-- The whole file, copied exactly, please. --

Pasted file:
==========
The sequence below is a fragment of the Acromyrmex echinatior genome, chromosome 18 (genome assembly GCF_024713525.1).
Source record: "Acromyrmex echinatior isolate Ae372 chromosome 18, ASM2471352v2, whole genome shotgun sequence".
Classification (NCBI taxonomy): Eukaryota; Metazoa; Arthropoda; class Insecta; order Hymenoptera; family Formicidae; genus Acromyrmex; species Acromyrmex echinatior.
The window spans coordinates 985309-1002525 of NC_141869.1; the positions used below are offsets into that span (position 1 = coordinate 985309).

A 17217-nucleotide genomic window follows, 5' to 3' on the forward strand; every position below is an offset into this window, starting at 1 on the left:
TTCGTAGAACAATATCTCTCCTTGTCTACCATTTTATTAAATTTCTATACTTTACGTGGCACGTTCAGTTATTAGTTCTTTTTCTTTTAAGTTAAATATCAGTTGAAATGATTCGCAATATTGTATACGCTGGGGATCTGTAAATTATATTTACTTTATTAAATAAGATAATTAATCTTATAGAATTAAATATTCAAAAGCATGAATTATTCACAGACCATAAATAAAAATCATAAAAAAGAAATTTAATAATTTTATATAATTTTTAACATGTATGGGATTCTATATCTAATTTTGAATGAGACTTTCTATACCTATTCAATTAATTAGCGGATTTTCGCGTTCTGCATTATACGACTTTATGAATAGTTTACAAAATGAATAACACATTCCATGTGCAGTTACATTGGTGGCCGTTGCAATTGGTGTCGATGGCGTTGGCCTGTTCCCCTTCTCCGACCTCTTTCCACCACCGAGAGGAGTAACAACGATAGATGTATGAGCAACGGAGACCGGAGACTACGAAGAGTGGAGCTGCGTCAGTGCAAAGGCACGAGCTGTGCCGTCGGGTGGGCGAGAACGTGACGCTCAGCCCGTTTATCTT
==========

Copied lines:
The sequence below is a fragment of the Acromyrmex echinatior genome, chromosome 18 (genome assembly GCF_024713525.1).
Source record: "Acromyrmex echinatior isolate Ae372 chromosome 18, ASM2471352v2, whole genome shotgun sequence".
Classification (NCBI taxonomy): Eukaryota; Metazoa; Arthropoda; class Insecta; order Hymenoptera; family Formicidae; genus Acromyrmex; species Acromyrmex echinatior.
The window spans coordinates 985309-1002525 of NC_141869.1; the positions used below are offsets into that span (position 1 = coordinate 985309).

A 17217-nucleotide genomic window follows, 5' to 3' on the forward strand; every position below is an offset into this window, starting at 1 on the left:
TTCGTAGAACAATATCTCTCCTTGTCTACCATTTTATTAAATTTCTATACTTTACGTGGCACGTTCAGTTATTAGTTCTTTTTCTTTTAAGTTAAATATCAGTTGAAATGATTCGCAATATTGTATACGCTGGGGATCTGTAAATTATATTTACTTTATTAAATAAGATAATTAATCTTATAGAATTAAATATTCAAAAGCATGAATTATTCACAGACCATAAATAAAAATCATAAAAAAGAAATTTAATAATTTTATATAATTTTTAACATGTATGGGATTCTATATCTAATTTTGAATGAGACTTTCTATACCTATTCAATTAATTAGCGGATTTTCGCGTTCTGCATTATACGACTTTATGAATAGTTTACAAAATGAATAACACATTCCATGTGCAGTTACATTGGTGGCCGTTGCAATTGGTGTCGATGGCGTTGGCCTGTTCCCCTTCTCCGACCTCTTTCCACCACCGAGAGGAGTAACAACGATAGATGTATGAGCAACGGAGACCGGAGACTACGAAGAGTGGAGCTGCGTCAGTGCAAAGGCACGAGCTGTGCCGTCGGGTGGGCGAGAACGTGACGCTCAGCCCGTTTATCTT